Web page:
Not only have retail investors embraced US stocks again with the lowest cash allocations since the tech bubble, but so too have foreign investors.
The data above is available in Bloomberg and provided monthly by the US Treasury. Given the volatility of the data each month, we look at the rate of change and then apply a 12-month moving average to understand the broader trend.
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As you can see, foreigners were net sellers of US stocks for most of 2015 and the first half of 2016 before the pace of outflows reversed in a dramatic fashion. Foreigners are now piling back into the market back at levels we haven’t seen since the strong market advance of 2012-2013.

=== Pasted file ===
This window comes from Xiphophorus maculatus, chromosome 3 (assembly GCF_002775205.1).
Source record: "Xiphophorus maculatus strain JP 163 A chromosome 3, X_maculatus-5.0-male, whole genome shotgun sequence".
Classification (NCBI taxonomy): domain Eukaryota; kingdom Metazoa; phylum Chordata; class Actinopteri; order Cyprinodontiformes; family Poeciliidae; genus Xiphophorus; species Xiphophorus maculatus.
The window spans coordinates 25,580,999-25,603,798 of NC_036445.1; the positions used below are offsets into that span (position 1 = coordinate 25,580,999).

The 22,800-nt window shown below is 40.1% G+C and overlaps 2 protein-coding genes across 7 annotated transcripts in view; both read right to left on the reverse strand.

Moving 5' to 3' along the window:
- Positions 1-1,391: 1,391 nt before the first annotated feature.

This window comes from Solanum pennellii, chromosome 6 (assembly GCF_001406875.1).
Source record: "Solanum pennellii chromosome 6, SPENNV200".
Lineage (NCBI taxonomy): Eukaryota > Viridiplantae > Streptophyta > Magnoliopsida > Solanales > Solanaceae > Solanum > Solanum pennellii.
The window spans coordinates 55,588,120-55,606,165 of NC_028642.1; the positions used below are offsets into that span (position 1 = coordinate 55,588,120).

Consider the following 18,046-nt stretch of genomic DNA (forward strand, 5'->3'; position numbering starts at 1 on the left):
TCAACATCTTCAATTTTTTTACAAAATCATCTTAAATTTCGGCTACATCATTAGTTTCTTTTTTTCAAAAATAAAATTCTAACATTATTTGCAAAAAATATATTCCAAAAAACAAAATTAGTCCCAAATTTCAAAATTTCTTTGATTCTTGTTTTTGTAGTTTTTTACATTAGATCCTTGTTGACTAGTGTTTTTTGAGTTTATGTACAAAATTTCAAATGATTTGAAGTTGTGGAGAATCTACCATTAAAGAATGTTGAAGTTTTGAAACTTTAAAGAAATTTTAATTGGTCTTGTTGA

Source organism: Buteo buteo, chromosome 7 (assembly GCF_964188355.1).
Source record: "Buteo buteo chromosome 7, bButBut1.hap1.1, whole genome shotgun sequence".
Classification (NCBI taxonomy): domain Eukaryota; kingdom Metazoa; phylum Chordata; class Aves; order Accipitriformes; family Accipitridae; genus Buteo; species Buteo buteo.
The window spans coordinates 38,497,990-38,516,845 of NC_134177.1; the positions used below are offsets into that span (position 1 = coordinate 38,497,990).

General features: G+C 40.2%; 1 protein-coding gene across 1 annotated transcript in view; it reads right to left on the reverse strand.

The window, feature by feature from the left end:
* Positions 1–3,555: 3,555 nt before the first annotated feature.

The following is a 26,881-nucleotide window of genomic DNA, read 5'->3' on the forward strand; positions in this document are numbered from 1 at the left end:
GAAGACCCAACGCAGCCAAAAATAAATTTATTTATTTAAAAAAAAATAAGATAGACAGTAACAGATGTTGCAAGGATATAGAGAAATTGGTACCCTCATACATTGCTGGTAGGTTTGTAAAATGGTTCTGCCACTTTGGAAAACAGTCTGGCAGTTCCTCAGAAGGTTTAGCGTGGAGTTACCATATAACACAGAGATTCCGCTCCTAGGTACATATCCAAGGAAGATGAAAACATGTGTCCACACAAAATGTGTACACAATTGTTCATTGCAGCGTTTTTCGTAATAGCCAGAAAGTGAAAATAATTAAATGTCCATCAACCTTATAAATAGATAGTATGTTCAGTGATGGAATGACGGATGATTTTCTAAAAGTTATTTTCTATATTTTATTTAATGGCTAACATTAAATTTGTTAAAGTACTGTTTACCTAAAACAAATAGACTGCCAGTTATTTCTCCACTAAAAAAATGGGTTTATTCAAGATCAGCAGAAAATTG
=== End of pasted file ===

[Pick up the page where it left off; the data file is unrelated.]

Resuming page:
Furthermore, there was also a long-term downtrend in place since the 2007 top where it appears that foreign enthusiasm for the US stock market waned with each subsequent advance. The most recent wave of buying has broken that trend and, as we see with retail investors, foreigners tend to pile in once most of the gains have already been made.